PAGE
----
Entering Saw IV, I was wondering how they were going to get past the ending of Saw III. I mean, you can’t really do another movie without at least acknowledging what came before and, in this case, you sort of have to. Why? Well, Jigsaw, our enigmatic killer, is dead. No questions about it. And here we are, coming into another installment of the movie franchise that has made the Jigsaw killer a household name. But he appears to be dead now, so how do we get by it? Well, thankfully, Saw IV sort of made that the main focus of the movie, and the results are pretty satisfying, albeit slightly confusing.
With Amanda and Jigsaw dead, two seasoned FBI profilers, Agent Strahm (Scott Patterson) and Agent Perez, arrive at the depleted police precinct and help veteran Detective Hoffman (Costas Mandylor) sift through the latest grisly game of victims and piece together the puzzle. When SWAT Commander Rigg (Lyriq Bent), the only local officer who has yet to experience Jigsaw’s (Tobin Bell) handiwork, is suddenly abducted, he has just 90 minutes to overcome a diabolical series of interconnected traps…or face the deadly consequences. The genesis of Jigsaw’s evil is revealed, exposing the puppet master’s true intentions and the sinister plan for his past, present and future victims.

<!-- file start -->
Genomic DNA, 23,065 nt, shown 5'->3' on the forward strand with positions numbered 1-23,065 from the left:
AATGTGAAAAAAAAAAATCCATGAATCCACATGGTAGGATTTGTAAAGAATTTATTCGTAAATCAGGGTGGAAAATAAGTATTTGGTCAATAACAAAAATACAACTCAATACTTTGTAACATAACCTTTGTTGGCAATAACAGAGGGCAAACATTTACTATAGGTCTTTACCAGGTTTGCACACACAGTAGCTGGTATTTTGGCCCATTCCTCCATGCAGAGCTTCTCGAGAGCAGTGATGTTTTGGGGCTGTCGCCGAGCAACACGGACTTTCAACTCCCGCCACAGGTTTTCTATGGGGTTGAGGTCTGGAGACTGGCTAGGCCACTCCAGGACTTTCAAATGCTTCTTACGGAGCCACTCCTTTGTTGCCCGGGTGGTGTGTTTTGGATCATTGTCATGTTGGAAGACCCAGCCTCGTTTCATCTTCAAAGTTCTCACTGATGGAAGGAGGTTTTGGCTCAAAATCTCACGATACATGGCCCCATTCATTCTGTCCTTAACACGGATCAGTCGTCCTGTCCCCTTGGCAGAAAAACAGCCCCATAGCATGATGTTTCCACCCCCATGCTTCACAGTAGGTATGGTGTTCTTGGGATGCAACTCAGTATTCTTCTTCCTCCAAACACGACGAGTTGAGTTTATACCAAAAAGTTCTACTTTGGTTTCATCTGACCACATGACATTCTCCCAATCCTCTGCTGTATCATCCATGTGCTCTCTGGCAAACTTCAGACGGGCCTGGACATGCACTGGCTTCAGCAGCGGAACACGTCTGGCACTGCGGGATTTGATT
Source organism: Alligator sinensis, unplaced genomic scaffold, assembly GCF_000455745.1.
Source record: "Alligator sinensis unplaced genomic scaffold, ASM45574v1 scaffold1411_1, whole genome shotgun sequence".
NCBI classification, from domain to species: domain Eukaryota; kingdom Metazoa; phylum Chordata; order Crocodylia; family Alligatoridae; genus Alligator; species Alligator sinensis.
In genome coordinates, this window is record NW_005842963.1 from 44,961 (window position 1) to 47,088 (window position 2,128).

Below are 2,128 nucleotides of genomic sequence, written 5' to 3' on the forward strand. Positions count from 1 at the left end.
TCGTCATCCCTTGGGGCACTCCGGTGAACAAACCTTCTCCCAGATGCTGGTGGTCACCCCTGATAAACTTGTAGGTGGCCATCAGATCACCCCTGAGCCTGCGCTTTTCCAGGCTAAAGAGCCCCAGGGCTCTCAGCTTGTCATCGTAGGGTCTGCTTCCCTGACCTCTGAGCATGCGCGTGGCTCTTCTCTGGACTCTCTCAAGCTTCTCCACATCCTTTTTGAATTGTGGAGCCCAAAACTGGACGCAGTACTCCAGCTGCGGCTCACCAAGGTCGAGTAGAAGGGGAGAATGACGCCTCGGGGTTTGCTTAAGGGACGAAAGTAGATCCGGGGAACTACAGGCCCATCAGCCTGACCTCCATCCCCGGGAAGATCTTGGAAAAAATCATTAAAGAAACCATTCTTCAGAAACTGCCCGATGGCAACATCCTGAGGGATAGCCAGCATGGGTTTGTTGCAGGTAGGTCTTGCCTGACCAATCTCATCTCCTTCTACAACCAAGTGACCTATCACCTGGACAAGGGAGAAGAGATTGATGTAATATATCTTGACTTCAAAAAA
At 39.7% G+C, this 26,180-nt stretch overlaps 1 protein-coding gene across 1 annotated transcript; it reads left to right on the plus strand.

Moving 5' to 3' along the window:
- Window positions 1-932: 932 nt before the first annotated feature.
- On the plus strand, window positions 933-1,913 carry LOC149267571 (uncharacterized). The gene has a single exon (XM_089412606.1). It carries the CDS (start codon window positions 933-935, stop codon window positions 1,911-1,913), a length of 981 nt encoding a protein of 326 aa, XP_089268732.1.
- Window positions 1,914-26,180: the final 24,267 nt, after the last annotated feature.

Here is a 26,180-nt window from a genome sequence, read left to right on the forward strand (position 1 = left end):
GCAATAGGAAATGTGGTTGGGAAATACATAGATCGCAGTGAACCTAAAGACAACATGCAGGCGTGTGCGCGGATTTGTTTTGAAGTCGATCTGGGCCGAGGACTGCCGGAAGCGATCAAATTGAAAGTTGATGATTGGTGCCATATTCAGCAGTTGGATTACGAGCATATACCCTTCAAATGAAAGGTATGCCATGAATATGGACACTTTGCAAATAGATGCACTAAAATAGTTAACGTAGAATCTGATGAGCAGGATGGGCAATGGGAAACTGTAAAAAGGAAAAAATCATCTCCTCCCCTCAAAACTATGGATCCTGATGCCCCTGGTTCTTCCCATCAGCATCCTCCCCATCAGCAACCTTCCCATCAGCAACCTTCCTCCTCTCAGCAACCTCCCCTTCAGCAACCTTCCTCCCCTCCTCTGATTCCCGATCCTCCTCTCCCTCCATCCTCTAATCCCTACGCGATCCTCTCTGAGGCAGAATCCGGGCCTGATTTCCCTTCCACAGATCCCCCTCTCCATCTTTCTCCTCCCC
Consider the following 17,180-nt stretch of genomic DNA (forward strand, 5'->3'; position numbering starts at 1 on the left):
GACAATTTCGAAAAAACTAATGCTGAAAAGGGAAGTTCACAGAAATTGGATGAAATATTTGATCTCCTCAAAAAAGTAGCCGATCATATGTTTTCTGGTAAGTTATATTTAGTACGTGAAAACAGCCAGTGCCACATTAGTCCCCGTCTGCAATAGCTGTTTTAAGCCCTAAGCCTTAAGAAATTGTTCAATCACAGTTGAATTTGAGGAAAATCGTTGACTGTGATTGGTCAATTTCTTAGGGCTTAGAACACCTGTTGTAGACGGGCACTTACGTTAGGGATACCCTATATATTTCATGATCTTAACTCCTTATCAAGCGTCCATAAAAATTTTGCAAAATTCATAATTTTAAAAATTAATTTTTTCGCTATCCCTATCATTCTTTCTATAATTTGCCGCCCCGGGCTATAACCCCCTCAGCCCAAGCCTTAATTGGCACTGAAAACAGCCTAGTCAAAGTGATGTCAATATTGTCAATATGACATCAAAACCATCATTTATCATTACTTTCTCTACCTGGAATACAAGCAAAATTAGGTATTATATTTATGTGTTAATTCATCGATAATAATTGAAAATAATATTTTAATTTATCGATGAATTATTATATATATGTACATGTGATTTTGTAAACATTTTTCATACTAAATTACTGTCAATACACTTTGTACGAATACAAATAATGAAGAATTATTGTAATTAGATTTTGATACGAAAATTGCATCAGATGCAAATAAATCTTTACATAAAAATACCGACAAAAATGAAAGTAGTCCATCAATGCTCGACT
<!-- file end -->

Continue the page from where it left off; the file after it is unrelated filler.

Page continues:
So, the above synopsis sort of gives it away. This isn’t going to be an easy movie to digest. Not only do we have all the usual traps and puzzles that Jigsaw’s victims have to solve, but this movie is just steeped in the past. Not only does it flash back to previous movies, but also way before that, before Jigsaw was actually “Jigsaw.” At one point, like most serial killers apparently, he was a kind man with a beautiful wife. Sadly, all that goes wrong after they lose their unborn child in a tragic accident. From there, Jigsaw is a changed man. The purpose of this movie is to basically close the doors on one story, by giving us the final pieces to the puzzle, and move ahead with the new one. It’s an incredibly hard task, but Saw IV is able to pull it off.